I have a dead hard drive that is out of warranty. Is there anything I can do besides recycle it?
All My Drives are Down ‘n Dead
Photo by ArtMast.
Dear Down ‘n Dead,
You’re in luck. While your hard drive may be dead to its original function you can harvest parts from it for all sorts of fun and interesting DIY projects.
Before we delve into gutting your hard drive and repurposing its guts, let’s talk data security. While you didn’t specify what “dead hard drive” means, we’ll assume this means the disk is inoperable and any means of recovering the disk for use using software have failed. If the disk has truly sensitive data on it—data worth enough that someone would invest significant time and energy in recovering it—the only safe thing to do is to reference the Symphony of Destruction portion of our guide to properly erasing your physical media. If, on the other hand, the disk was mostly populated with your bootleg Bon Jovi concert rips, it’s ripe for all manner of DIY projects.
We’ve roughly ordered the following projects by the amount of effort and technical knowledge required to carry them out. At the start of the list you’ll need little more than basic tools and some patience. By the end of the list you’ll need to be comfortable with a soldering iron and working with electronics.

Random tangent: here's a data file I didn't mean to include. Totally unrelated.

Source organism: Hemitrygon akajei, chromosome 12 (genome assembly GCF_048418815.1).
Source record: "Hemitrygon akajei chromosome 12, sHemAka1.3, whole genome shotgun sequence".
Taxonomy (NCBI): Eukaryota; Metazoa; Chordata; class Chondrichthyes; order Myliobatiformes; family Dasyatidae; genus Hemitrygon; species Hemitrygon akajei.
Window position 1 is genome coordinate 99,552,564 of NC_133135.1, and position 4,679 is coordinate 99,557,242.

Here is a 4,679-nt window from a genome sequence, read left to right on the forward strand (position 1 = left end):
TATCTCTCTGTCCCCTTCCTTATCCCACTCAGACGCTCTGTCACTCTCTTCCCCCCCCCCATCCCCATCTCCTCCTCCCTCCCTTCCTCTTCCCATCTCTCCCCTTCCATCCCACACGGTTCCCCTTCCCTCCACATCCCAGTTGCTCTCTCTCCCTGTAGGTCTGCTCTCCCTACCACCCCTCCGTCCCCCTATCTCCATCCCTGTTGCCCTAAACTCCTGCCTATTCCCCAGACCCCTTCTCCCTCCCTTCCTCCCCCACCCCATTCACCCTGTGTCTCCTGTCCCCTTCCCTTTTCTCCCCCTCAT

What Can I Do with a Dead Hard Drive?
Harvest Its Parts
One of the simplest things you can do with an old hard drive is harvest its magnets. Hard drives sport some super-powerful magnets that you can use for all sorts of things. The photo above shows a magnetic knife block made by carving recesses in a piece of wood for the hard drive magnets. Around the office we tend to just yank the magnets out of our old hard drives and use them for ultra-strong refrigerator magnets and to temporarily magnetize our tools when working with small parts.
While you’re gutting the hard drive, the platters are extremely polished and make pretty cool mirrors. Combine a platter with a hard drive magnet and you’ve got yourself a pretty awesome and geeky mini-mirror for your fridge, or your locker at the office or gym.
If you’re not interested in delving further into recycling the electronics inside, you could always turn the empty hard drive case into hidden safe. Not many thieves would care to root around in a bin of old electronics crap in your garage and even fewer would want to steal an old banged up hard drive.